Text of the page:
Sitaram Yechury: The Right Man for a Tough Job
In 1992, the Communist Party of India (Marxist) held its party congress in what was then Madras. The Soviet Union had just collapsed, and the future of communism itself was in question. Two young men, Prakash Karat and Sitaram Yechury were inducted into the Politburo.
In the two decades since, the CPI(M) has seen the highest highs and the lowest lows. From ruling three states and being the third largest party in the Lok Sabha, the CPI(M) lost West Bengal after nearly four decades in power and has been practically decimated at the Centre.
The decline came under Prakash Karat, the hardliner, who inherited a party at its peak. Sitaram Yechury’s challenge is a far greater one. Reviving a movement and invigorating an ideology from the lowest point.
However, he may just be the man for the job.
Challenges: Bengal, Kerala and Delhi
The new General Secretary has a host of challenges in front of him.
1. West Bengal goes to the polls in 2016. Right now, it seems to be a fight between the Trinamool Congress and the BJP, which is gaining ground in the state rapidly. Sitaram needs to invigorate his party’s cadre again, and begin to identify the next generation of leaders.
2. In Kerala, factionalism cost the Left the last Assembly Elections. VS Achuthanandan, arguably the CPI(M)‘s greatest mass leader has been strongly opposed by Pinarayi Vijayan and his supporters, even during elections. If the CPI(M) hopes to rule Kerala again, this divide between the ‘organisation’ and the ‘mass leader’ needs to be addressed.
3. In Delhi, the Politburo is still stacked with Prakash Karat supporters. Any sweeping changes, in both party line and organisation could prove difficult for the new General Secretary.
Shades of Surjeet
The CPI(M) continued to be a political force through much of the 90’s and 2000’s, in part because of Harkishan Singh Surjeet. The veteran peasant leader became General Secretary in 1992, the same year Sitaram joined the Politburo.
Surjeet was a committed communist and an astute politician. He was instrumental in cobbling together the United Front governments in the late 90’s. He became both guide and ‘kingmaker’ for non-Congress, non-BJP political formations.
Sitaram, in many ways, has maintained the relationships that Surjeet fostered. He has an excellent rapport with Sonia Gandhi and members of the ‘socialist’ parties of the hindi-belt.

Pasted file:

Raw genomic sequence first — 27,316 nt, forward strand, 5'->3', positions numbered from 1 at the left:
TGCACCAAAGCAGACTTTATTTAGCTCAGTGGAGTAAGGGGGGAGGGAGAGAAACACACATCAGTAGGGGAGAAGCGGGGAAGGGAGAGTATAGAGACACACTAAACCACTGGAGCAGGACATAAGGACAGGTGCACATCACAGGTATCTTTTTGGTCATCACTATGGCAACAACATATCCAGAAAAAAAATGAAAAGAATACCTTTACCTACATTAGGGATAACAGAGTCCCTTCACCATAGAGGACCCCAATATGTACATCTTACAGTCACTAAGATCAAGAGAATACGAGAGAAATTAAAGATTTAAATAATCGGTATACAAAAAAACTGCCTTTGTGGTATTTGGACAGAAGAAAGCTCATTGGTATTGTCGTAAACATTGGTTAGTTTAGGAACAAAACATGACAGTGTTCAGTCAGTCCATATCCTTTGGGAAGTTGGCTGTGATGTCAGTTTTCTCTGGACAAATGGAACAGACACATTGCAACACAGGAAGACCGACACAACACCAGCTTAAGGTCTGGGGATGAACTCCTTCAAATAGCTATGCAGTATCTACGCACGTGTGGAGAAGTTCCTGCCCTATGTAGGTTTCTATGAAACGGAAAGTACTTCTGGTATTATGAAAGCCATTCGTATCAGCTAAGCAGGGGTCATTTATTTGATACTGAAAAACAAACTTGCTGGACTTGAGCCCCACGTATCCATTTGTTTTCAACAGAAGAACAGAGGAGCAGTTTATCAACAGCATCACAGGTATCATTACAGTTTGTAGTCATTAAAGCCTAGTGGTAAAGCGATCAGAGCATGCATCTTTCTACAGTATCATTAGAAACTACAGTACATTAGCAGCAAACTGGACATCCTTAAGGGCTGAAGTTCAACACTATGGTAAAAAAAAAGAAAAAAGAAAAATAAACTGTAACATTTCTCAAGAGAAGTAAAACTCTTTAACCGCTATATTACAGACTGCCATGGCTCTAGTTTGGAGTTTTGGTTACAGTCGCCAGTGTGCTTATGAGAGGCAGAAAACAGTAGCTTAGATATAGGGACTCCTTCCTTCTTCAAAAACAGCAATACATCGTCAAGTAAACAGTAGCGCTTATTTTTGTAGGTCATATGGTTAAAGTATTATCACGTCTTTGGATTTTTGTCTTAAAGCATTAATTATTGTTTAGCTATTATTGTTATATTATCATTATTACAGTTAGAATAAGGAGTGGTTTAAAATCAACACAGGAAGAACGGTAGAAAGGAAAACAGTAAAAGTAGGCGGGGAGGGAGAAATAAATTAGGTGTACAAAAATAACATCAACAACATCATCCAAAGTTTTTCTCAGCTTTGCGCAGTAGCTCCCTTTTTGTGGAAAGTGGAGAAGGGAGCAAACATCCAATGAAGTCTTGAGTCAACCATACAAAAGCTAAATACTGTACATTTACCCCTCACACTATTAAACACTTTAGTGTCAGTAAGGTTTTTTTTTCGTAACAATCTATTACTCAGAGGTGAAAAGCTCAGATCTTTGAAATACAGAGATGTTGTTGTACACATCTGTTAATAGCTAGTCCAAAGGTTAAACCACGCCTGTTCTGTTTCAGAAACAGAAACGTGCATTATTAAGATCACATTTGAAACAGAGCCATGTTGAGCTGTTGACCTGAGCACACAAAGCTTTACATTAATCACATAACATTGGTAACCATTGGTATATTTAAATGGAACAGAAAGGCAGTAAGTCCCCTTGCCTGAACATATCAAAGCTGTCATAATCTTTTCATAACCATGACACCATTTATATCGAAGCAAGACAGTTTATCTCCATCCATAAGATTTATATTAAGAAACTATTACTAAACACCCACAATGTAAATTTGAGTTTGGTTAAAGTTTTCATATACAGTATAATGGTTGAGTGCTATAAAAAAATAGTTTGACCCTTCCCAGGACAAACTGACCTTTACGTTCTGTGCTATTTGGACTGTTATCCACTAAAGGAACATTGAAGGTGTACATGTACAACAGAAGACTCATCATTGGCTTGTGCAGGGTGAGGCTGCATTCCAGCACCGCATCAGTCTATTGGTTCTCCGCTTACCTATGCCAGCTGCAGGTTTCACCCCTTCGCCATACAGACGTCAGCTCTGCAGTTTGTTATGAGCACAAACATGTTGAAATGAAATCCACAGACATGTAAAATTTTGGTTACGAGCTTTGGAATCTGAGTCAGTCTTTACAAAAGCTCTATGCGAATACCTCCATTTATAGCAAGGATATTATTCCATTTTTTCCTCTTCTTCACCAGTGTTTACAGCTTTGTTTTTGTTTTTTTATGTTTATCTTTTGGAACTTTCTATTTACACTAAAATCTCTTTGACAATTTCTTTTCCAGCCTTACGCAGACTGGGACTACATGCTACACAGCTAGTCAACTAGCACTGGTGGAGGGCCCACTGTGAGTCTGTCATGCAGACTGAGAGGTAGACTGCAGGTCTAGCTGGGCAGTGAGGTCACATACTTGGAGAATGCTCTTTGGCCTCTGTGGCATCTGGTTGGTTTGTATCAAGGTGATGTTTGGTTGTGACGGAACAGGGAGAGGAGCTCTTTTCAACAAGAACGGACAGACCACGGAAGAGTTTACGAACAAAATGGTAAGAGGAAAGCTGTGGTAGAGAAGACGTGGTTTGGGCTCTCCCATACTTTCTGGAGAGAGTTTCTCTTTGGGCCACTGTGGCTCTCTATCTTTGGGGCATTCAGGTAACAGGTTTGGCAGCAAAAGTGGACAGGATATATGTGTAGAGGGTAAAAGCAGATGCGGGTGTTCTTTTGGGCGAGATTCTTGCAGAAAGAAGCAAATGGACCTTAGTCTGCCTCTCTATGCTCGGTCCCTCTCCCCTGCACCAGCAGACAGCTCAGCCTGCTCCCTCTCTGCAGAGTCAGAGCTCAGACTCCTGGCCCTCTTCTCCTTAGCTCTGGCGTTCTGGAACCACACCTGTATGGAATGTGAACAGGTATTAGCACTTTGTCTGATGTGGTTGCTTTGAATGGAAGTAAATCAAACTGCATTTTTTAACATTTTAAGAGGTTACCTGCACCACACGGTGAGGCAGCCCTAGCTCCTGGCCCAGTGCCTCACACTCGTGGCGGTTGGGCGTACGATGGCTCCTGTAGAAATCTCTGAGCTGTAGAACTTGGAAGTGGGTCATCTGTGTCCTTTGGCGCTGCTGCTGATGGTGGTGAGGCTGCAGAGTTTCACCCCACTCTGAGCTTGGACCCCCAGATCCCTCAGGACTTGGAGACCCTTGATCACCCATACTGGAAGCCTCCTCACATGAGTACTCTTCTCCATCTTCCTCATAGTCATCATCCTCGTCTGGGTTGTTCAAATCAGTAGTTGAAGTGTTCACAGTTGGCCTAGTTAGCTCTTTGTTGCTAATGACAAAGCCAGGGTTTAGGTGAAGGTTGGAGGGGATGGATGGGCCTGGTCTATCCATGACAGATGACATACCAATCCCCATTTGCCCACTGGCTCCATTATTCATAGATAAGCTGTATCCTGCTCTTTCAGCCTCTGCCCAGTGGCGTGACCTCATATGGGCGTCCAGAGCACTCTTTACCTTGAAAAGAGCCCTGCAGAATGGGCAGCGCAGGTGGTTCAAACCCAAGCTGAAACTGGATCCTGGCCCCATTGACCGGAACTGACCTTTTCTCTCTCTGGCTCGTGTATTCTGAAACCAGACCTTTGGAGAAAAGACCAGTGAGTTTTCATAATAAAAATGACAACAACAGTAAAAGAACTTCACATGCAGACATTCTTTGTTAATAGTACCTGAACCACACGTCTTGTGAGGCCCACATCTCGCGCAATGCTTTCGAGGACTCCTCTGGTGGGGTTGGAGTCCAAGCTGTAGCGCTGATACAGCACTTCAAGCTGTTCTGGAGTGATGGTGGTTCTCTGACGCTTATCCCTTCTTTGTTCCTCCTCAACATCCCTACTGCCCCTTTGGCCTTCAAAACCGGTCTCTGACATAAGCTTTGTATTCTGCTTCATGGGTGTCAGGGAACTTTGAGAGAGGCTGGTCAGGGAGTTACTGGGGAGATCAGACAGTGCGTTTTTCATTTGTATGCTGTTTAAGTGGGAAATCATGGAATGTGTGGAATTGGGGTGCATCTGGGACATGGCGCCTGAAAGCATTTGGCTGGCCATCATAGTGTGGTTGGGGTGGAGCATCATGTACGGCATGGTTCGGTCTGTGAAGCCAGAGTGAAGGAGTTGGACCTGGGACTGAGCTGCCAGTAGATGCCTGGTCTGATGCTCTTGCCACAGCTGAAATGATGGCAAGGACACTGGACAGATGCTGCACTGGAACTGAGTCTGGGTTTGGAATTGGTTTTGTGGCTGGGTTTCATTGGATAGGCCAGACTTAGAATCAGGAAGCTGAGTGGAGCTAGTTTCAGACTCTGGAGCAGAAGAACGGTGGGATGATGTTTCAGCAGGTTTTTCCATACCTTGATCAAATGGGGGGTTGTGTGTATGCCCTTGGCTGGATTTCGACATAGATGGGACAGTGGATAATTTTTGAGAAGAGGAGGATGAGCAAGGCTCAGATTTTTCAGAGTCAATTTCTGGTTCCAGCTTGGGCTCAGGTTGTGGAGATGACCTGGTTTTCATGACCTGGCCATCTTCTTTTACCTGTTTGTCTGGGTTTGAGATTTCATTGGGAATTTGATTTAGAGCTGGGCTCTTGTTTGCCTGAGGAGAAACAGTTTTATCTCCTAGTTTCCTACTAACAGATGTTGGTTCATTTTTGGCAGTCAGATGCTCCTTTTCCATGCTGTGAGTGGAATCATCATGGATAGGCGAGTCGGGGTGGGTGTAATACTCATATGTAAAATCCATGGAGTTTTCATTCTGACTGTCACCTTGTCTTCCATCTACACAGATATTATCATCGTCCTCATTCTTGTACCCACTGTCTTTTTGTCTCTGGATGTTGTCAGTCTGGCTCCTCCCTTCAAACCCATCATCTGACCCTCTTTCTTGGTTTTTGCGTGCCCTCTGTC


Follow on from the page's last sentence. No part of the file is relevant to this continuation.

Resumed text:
Sitaram also has friends south of the Vindhya’s, which may help him rally southern parties against the Modi-led government at the centre.
Unlike his colleague and predecessor Prakash Karat, Sitaram is not considered a ‘hardliner’. Like Surjeet, he has no disdain for electoral politics. From his tenure in the Rajya Sabha it’s clear he could help the communists play a leadership role in the fractured and fragmented Opposition.
Organisation, Ideology, Pragmatism: Yechury’s Trifecta
For communists, leaders must have at least one of two qualities. They must either be ideologues, determining and defending the ‘party line’ in changing circumstances. Or they can be organisation men – unifying, managing and deploying the party’s substantial cadre.
Sitaram Yechury ticks both these boxes. He has written extensively on communist principles, neo-liberalism and way back in 1992, presented the Party’s ideological position in the wake of USSR’s decline.
As an organisation man too, he has lots of experience. He has been in charge of the CPI(M)‘s international cell, as well as the Maharashtra and Bihar units.
There is also a third quality that Yechury possesses, one not so common among comrades.
He is likable, has parliamentary experience and is media savvy. With the BJP’s unprecedented dominance in electoral politics over the last year, it’s these qualities that will help him forge alliances to form an effective opposition.
Clearly, the road from electoral decimation to political relevance will not be either easy or quick for Sitaram Yechury. But given his personal affability and political acuity, he may just pull it off.